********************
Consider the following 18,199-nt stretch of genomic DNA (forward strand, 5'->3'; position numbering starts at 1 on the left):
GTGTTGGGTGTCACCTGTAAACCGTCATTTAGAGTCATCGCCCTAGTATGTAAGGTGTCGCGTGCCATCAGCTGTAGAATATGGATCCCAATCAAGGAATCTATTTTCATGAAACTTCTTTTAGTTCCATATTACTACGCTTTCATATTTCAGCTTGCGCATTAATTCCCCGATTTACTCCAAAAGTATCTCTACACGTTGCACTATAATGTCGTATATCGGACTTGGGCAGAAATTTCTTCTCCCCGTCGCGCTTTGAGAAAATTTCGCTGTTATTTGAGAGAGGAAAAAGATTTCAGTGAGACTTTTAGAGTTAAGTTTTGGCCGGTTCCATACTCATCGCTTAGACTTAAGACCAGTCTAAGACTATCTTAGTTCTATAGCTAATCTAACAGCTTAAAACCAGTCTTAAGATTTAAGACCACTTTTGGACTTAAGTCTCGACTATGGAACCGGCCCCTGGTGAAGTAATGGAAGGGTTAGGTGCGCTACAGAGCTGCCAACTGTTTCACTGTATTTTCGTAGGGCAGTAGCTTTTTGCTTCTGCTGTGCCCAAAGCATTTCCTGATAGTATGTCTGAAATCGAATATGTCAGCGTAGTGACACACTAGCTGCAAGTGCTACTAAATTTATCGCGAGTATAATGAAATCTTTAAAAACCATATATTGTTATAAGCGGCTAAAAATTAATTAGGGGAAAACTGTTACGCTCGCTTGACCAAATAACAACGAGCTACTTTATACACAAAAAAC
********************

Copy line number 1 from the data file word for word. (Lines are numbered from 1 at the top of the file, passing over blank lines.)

Consider the following 18,199-nt stretch of genomic DNA (forward strand, 5'->3'; position numbering starts at 1 on the left):